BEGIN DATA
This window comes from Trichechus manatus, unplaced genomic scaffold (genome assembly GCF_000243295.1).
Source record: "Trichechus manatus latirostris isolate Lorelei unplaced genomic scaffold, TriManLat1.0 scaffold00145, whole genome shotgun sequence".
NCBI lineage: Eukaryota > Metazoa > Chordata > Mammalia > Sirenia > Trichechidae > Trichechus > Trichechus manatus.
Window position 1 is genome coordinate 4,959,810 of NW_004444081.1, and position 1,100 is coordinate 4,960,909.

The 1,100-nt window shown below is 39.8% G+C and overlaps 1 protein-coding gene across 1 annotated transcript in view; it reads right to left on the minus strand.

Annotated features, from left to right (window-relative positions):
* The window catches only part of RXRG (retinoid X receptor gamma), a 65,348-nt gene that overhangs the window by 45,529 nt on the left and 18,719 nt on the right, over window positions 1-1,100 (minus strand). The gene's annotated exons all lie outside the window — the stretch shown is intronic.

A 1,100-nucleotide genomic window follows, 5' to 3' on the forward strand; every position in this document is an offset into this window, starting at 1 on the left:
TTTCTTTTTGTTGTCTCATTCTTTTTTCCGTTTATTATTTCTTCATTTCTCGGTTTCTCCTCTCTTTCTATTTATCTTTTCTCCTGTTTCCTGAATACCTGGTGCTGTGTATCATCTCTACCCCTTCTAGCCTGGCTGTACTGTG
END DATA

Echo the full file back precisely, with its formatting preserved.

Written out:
This window comes from Trichechus manatus, unplaced genomic scaffold (genome assembly GCF_000243295.1).
Source record: "Trichechus manatus latirostris isolate Lorelei unplaced genomic scaffold, TriManLat1.0 scaffold00145, whole genome shotgun sequence".
NCBI lineage: Eukaryota > Metazoa > Chordata > Mammalia > Sirenia > Trichechidae > Trichechus > Trichechus manatus.
Window position 1 is genome coordinate 4,959,810 of NW_004444081.1, and position 1,100 is coordinate 4,960,909.

The 1,100-nt window shown below is 39.8% G+C and overlaps 1 protein-coding gene across 1 annotated transcript in view; it reads right to left on the minus strand.

Annotated features, from left to right (window-relative positions):
* The window catches only part of RXRG (retinoid X receptor gamma), a 65,348-nt gene that overhangs the window by 45,529 nt on the left and 18,719 nt on the right, over window positions 1-1,100 (minus strand). The gene's annotated exons all lie outside the window — the stretch shown is intronic.

A 1,100-nucleotide genomic window follows, 5' to 3' on the forward strand; every position in this document is an offset into this window, starting at 1 on the left:
TTTCTTTTTGTTGTCTCATTCTTTTTTCCGTTTATTATTTCTTCATTTCTCGGTTTCTCCTCTCTTTCTATTTATCTTTTCTCCTGTTTCCTGAATACCTGGTGCTGTGTATCATCTCTACCCCTTCTAGCCTGGCTGTACTGTG